Healthy-living guru Gwyneth Paltrow thinks psychedelic drugs could be the future of medicine

Healthy-living guru Gwyneth Paltrow thinks psychedelic drugs could be the future of medicine

What's the next big thing in medicine?

If you ask Gwyneth Paltrow, it's psychedelics. When the healthy-living guru was recently interviewed by The New York Times, she had some intriguing ideas about the future.

While drugs like these are, at the moment, more likely to be associated with hippies and the counterculture of the 1960s than doctors, the Iron Man actress thinks that's all about to change.

NEW YORK, NY - JANUARY 09: Gwyneth Paltrow at GMA on January 9, 2019 in New York City. (Photo by Jackson Lee/GC Images) Credit: Getty

When asked by the New York Times what the mainstream will be looking at in the months to come, she replied: "I think how psychedelics affect health and mental health and addiction will come more into the mainstream. I mean there’s undeniably some link between being in that state and being connected to some other universal cosmic something."

However, despite her belief that psychedelics will be popular with concerns to health soon, the actress has never actually tried them, stating that she is "terrified" of doing so.

When it was pointed out by the interviewer that it "changes your mind. It changes the way you think," she replied: "Yeah, and how do we do that as a culture? How do we evolve? What is the next iteration of the culture as it pertains to the way we think about things, the degree of openness to which we think about things and process things? What about ibogaine, that shrub from Gabon?"

While it's yet to be definitively proven that mind-altering drugs have the potential to be mind-healing, a number of small studies have claimed that psychedelics show promise in treating mental health disorders like depression, addiction and post-traumatic stress disorder.

This month, a study in rats suggested microdosing can provide relief for symptoms of depression and anxiety - but, published in Science Daily, it also showed potential negative effects like significantly increased bodyweight in male rats, for example, and neuronal atrophy in female rats.

It remains to be seen whether Gwynnie will be right or wrong - however, one thing is for sure: in the meantime, the 46-year-old is extremely busy being the CEO of Goop, a natural health company launched in 2008 which provides new age tips on health and wellness.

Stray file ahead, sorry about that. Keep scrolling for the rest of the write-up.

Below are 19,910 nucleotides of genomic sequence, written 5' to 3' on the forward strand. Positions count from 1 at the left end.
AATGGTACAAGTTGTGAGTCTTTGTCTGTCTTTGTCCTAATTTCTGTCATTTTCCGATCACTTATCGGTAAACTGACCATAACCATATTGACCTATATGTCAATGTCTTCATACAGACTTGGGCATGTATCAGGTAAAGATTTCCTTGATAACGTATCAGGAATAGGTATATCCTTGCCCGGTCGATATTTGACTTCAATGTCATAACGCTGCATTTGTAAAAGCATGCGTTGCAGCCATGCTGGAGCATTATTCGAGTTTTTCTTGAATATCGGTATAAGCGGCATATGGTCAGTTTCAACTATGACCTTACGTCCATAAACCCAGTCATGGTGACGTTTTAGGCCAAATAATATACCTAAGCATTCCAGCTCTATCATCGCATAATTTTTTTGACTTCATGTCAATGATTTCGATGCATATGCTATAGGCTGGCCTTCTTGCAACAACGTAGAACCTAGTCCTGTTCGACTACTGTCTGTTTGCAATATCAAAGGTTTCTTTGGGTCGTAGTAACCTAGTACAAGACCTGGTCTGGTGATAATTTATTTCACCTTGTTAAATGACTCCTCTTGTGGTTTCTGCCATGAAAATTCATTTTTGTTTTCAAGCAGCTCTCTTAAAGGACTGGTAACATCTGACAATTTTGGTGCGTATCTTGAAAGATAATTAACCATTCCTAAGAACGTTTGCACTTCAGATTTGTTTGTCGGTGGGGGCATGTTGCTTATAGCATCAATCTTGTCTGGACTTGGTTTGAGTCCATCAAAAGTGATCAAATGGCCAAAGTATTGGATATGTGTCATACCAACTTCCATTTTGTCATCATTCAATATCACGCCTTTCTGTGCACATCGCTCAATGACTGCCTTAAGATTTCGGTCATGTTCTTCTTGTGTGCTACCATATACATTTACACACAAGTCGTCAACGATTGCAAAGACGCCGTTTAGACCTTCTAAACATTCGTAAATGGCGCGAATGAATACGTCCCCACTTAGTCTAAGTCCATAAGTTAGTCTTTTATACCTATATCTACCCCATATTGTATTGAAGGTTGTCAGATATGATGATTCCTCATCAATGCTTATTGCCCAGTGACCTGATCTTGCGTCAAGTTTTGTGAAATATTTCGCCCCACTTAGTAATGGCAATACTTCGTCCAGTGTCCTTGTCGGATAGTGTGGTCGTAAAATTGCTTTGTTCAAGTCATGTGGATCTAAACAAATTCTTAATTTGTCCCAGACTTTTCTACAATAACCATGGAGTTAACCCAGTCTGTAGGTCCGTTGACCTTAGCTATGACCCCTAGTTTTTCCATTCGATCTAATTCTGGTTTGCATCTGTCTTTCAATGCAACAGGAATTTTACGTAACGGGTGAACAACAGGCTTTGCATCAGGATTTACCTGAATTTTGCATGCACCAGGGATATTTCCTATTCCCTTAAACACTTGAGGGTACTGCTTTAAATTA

In the New York Times interview, she spoke of having to "unlearn" and "relearn" parts of the job, stating: "When you’re in the family stage and your company has just nine people or whatever, it’s much different than trying to manage and maintain a culture of 250 people. I have no experience at this. It’s almost like I have to unlearn things, relearn things, start over."

She also opened up about attempting to put some "masculinity" in her start-up, saying: "When a start-up starts, it’s full of feminine energy, even if it’s an all male start-up. Right? Because it’s collaborative, it’s emotional, it’s passionate, it’s instinctual. Those are all feminine qualities. And then as it scales, you have to put some rules in place. And so that’s where the masculine comes in.

"And you have compliance and H.R. and all these things that are putting structure to the business, which is super important. So unlearning some of the old kind of feminine ways, trying to apply the right kind of masculinity, and seeing if it’s possible to really still lead from that feminine place, is what I think about."

In 2017, consumer advocacy group Truth in Advertising filed a complaint with the government regulatory agency regarding over 50 health claims made by Goop they claimed were "dangerous and false". In September 2018, Goop settled a $145,000 lawsuit with Californian prosecutors on Tuesday over the advertising of a vaginal detox egg - found not to be based on science.

If you're curious to find out more about Gwyneth's project, visit the Goop website.